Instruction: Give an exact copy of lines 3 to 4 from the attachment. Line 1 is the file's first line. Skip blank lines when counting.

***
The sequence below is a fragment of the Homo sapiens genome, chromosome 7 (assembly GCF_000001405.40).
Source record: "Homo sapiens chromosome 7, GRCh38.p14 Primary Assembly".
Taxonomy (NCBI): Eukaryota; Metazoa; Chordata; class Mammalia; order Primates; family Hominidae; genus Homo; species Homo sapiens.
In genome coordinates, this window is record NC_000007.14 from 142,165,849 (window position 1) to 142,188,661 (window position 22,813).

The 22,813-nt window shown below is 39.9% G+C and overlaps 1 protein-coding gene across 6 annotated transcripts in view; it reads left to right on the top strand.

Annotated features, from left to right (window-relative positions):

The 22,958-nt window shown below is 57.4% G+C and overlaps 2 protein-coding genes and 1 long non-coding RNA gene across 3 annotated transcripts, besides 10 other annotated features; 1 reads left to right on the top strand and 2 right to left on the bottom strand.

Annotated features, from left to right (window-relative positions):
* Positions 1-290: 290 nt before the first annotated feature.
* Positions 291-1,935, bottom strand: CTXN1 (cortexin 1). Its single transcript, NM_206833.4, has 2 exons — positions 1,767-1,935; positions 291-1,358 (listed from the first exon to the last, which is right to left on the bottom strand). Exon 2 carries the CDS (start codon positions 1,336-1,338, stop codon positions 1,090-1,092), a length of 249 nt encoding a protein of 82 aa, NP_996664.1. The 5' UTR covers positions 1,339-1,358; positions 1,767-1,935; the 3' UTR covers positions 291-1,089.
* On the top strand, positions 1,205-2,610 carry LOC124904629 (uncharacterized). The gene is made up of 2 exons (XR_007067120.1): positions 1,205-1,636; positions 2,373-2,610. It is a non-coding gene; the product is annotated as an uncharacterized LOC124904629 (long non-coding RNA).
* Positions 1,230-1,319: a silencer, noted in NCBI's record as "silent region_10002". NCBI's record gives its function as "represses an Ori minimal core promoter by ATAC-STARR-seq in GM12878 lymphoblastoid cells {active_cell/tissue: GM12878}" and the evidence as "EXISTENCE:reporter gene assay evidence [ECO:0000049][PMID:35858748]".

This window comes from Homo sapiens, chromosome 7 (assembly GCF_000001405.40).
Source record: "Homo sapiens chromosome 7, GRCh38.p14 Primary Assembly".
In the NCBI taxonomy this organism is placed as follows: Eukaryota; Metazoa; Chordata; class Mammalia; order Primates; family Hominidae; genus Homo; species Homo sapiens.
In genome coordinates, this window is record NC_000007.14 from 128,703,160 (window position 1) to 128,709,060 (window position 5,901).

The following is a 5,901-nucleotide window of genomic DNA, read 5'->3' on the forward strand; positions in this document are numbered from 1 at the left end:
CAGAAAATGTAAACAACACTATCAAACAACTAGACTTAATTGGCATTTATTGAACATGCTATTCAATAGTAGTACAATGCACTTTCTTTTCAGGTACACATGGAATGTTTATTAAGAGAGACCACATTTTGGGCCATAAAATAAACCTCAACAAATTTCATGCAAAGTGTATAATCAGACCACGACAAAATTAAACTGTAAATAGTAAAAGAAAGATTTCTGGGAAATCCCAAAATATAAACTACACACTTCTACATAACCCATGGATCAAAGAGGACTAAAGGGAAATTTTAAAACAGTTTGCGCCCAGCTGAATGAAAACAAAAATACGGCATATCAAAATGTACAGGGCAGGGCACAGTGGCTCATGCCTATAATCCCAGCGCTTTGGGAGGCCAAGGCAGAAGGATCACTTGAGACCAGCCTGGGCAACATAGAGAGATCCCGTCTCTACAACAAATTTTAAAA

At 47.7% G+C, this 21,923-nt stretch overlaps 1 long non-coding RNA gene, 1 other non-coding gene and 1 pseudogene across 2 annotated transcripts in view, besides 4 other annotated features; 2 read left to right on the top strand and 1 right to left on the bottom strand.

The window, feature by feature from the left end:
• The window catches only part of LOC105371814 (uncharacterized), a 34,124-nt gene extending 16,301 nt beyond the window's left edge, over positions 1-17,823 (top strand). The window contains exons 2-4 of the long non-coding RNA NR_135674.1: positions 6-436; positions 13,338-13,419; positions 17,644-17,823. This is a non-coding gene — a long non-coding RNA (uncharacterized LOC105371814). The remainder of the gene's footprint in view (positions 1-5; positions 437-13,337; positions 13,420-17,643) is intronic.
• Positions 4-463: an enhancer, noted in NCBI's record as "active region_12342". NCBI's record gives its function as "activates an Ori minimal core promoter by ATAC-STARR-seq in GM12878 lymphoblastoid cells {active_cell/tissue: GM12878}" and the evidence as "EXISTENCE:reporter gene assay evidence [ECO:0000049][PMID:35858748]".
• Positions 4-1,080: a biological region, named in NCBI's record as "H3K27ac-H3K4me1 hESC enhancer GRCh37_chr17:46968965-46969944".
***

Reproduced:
Taxonomy (NCBI): Eukaryota; Metazoa; Chordata; class Mammalia; order Primates; family Hominidae; genus Homo; species Homo sapiens.
In genome coordinates, this window is record NC_000007.14 from 142,165,849 (window position 1) to 142,188,661 (window position 22,813).